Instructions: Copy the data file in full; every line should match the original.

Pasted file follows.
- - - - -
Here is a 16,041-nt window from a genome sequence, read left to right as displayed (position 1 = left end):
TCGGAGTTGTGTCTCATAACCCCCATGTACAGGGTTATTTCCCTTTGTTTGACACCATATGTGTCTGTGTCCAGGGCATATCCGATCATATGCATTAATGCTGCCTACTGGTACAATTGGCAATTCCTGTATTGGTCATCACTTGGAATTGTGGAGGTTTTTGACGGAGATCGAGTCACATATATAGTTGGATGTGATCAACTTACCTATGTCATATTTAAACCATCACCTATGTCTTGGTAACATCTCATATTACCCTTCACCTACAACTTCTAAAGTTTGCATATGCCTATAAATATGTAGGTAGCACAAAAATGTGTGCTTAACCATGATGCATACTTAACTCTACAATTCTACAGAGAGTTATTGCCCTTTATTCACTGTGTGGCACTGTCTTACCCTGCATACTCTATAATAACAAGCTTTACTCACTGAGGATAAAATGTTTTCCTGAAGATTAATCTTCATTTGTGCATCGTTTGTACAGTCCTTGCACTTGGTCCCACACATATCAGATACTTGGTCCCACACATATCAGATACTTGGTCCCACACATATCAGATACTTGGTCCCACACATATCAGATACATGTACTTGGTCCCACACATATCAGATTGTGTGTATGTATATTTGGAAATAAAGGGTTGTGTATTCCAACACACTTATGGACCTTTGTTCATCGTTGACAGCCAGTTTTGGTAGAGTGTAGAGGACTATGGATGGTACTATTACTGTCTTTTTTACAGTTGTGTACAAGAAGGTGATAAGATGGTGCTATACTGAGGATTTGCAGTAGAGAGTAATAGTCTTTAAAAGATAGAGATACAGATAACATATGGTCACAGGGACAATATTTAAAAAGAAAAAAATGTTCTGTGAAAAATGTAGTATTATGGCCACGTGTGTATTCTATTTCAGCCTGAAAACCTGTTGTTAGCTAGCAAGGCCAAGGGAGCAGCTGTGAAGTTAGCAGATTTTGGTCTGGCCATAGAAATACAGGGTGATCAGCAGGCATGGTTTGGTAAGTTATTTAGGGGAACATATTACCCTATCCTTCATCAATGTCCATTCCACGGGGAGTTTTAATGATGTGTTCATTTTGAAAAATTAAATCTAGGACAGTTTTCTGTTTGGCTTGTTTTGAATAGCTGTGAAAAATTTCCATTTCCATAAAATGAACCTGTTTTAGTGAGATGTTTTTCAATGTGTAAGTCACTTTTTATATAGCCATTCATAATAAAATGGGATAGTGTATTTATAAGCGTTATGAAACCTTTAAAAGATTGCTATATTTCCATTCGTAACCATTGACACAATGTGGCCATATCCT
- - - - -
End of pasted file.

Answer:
Here is a 16,041-nt window from a genome sequence, read left to right as displayed (position 1 = left end):
TCGGAGTTGTGTCTCATAACCCCCATGTACAGGGTTATTTCCCTTTGTTTGACACCATATGTGTCTGTGTCCAGGGCATATCCGATCATATGCATTAATGCTGCCTACTGGTACAATTGGCAATTCCTGTATTGGTCATCACTTGGAATTGTGGAGGTTTTTGACGGAGATCGAGTCACATATATAGTTGGATGTGATCAACTTACCTATGTCATATTTAAACCATCACCTATGTCTTGGTAACATCTCATATTACCCTTCACCTACAACTTCTAAAGTTTGCATATGCCTATAAATATGTAGGTAGCACAAAAATGTGTGCTTAACCATGATGCATACTTAACTCTACAATTCTACAGAGAGTTATTGCCCTTTATTCACTGTGTGGCACTGTCTTACCCTGCATACTCTATAATAACAAGCTTTACTCACTGAGGATAAAATGTTTTCCTGAAGATTAATCTTCATTTGTGCATCGTTTGTACAGTCCTTGCACTTGGTCCCACACATATCAGATACTTGGTCCCACACATATCAGATACTTGGTCCCACACATATCAGATACTTGGTCCCACACATATCAGATACATGTACTTGGTCCCACACATATCAGATTGTGTGTATGTATATTTGGAAATAAAGGGTTGTGTATTCCAACACACTTATGGACCTTTGTTCATCGTTGACAGCCAGTTTTGGTAGAGTGTAGAGGACTATGGATGGTACTATTACTGTCTTTTTTACAGTTGTGTACAAGAAGGTGATAAGATGGTGCTATACTGAGGATTTGCAGTAGAGAGTAATAGTCTTTAAAAGATAGAGATACAGATAACATATGGTCACAGGGACAATATTTAAAAAGAAAAAAATGTTCTGTGAAAAATGTAGTATTATGGCCACGTGTGTATTCTATTTCAGCCTGAAAACCTGTTGTTAGCTAGCAAGGCCAAGGGAGCAGCTGTGAAGTTAGCAGATTTTGGTCTGGCCATAGAAATACAGGGTGATCAGCAGGCATGGTTTGGTAAGTTATTTAGGGGAACATATTACCCTATCCTTCATCAATGTCCATTCCACGGGGAGTTTTAATGATGTGTTCATTTTGAAAAATTAAATCTAGGACAGTTTTCTGTTTGGCTTGTTTTGAATAGCTGTGAAAAATTTCCATTTCCATAAAATGAACCTGTTTTAGTGAGATGTTTTTCAATGTGTAAGTCACTTTTTATATAGCCATTCATAATAAAATGGGATAGTGTATTTATAAGCGTTATGAAACCTTTAAAAGATTGCTATATTTCCATTCGTAACCATTGACACAATGTGGCCATATCCT